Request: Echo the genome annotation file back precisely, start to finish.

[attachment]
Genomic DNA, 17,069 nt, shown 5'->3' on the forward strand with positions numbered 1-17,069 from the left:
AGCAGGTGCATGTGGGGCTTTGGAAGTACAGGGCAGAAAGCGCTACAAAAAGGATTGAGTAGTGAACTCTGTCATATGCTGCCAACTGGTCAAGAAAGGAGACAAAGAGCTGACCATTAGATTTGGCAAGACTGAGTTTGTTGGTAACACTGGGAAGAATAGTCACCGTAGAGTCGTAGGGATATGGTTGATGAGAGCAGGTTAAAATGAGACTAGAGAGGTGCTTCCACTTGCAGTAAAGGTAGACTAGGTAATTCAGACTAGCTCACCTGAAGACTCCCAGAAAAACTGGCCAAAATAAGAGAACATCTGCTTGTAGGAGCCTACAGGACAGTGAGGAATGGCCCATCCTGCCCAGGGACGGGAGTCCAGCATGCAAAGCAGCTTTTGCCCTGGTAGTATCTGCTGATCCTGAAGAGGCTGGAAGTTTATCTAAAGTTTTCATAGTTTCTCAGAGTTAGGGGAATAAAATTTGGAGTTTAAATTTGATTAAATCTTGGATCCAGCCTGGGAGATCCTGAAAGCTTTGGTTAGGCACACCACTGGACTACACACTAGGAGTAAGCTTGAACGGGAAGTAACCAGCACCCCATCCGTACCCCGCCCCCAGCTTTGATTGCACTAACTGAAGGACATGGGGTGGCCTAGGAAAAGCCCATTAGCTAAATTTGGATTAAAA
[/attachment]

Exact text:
Genomic DNA, 17,069 nt, shown 5'->3' on the forward strand with positions numbered 1-17,069 from the left:
AGCAGGTGCATGTGGGGCTTTGGAAGTACAGGGCAGAAAGCGCTACAAAAAGGATTGAGTAGTGAACTCTGTCATATGCTGCCAACTGGTCAAGAAAGGAGACAAAGAGCTGACCATTAGATTTGGCAAGACTGAGTTTGTTGGTAACACTGGGAAGAATAGTCACCGTAGAGTCGTAGGGATATGGTTGATGAGAGCAGGTTAAAATGAGACTAGAGAGGTGCTTCCACTTGCAGTAAAGGTAGACTAGGTAATTCAGACTAGCTCACCTGAAGACTCCCAGAAAAACTGGCCAAAATAAGAGAACATCTGCTTGTAGGAGCCTACAGGACAGTGAGGAATGGCCCATCCTGCCCAGGGACGGGAGTCCAGCATGCAAAGCAGCTTTTGCCCTGGTAGTATCTGCTGATCCTGAAGAGGCTGGAAGTTTATCTAAAGTTTTCATAGTTTCTCAGAGTTAGGGGAATAAAATTTGGAGTTTAAATTTGATTAAATCTTGGATCCAGCCTGGGAGATCCTGAAAGCTTTGGTTAGGCACACCACTGGACTACACACTAGGAGTAAGCTTGAACGGGAAGTAACCAGCACCCCATCCGTACCCCGCCCCCAGCTTTGATTGCACTAACTGAAGGACATGGGGTGGCCTAGGAAAAGCCCATTAGCTAAATTTGGATTAAAA